Poetry / Nancy Chen Long
:: In a Dream, My Dead Father Teaches Me How to Hear Gravitational Waves ::
—after Wrecked Archive B9uPgb9n6Nr by Patty Paine
My father and I are sailing along the shore of Lake Superior. My father is above, lowering the boom. I am below, stopping a leak on the leeward side, when, glancing out of a cabin window toward shore, I see a woman who looks like a younger version of my mother. She is sitting on a fallen log. My father wants to swim to the beach, but I am afraid of the barge inching silently along next to us, carrying a cargo of secrets. It’s been following us for miles. We decide to paddle a life raft aground. Once there, we have to crawl over granite boulders in order to get to civilization. Neither one of us is wearing a watch, since all timepieces have stopped ticking. My father stops by a grove of juniper trees, one tree for each man in my mother’s life. He says I need to stop talking. It’s time to tell me everything he thinks I need to know before he dies. This will take some time, he says. I sit on the fallen log where my mother had once been and gaze up at him. The color of his eyes matches the sky. His mouth moves, forming words with no voice. The only sound is a constant wind-rushed whir that ebbs and flows as the space between us expands and collapses, and the occasional chirp of a lone bird sounding out S‑O-S. S‑O-S. S‑O-S. I listen for hours.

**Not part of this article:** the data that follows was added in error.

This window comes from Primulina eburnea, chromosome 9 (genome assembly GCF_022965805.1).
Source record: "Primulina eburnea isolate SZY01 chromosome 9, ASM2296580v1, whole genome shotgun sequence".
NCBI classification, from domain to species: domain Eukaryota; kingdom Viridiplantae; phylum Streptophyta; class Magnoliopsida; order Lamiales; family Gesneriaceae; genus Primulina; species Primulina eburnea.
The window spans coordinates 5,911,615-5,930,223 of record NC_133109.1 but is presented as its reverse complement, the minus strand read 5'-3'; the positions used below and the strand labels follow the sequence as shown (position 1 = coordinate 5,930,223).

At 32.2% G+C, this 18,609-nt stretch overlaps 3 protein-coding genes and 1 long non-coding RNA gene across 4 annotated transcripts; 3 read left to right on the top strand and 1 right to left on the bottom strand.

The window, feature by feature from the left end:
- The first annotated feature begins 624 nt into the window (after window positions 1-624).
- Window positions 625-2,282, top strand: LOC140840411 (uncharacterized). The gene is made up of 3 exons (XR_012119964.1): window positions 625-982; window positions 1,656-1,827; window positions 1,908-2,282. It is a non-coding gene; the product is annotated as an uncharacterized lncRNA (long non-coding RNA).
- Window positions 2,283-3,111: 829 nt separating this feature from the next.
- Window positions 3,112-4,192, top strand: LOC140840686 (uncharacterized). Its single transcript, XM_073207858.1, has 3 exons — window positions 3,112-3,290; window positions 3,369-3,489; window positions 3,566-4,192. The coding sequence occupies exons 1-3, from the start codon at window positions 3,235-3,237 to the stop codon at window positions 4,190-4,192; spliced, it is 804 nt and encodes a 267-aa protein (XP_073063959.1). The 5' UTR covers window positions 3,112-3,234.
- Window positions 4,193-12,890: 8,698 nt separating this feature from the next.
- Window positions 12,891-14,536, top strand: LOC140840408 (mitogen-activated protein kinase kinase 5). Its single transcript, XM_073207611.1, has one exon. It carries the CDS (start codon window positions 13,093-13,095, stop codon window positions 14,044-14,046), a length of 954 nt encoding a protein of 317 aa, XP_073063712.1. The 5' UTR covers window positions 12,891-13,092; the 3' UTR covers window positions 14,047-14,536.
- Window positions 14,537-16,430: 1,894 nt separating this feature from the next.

:: In a Dream, I Watch a Story That My Dead Father Once Told Me ::
—after Wrecked Archive B9MuWvBHgP6 by Patty Paine
My father and I are sitting in a sycamore grove by a rushing creek he calls Family. His body is the shape of a tree, the black and tired trunk of him buckling under the weight of a lifetime of leaves. Each leaf is the shape of a card or a screen, each a secret that he has trapped in his head. In one, a film is playing. It is graduation day, and he is graduating from a Yale language program for military personnel. There he meets Barbara. My father looks straight at the camera. “Oh Nan, she is the one,” he says. The film flashes through a season of dates and dinners. Two young people falling in love. At the end of the season, she boards a plane for college in Wisconsin. As he watches her fly away, an onion-skin paper in the shape of an airplane floats down from a glass desk in the sky. It’s his work assignment. He is being shipped to Taiwan. My father, frantic, flies to Wisconsin to propose to the love of his life. They decide to marry after he returns. My father looks straight at the camera. “One of my biggest regrets is going to Taiwan,” he says. I look down at my trunk. I am reshaping into the mottled white-gray of a sycamore. My arms morph into branches that stretch all the way to Taiwan, place of my birth, where my hands have become entangled and refuse to free themselves.
:: In a Dream, My Dead Father Lectures Me About Remaining Positive During a Crisis ::
—after Wrecked Archive B‑IHP21Hty5 by Patty Paine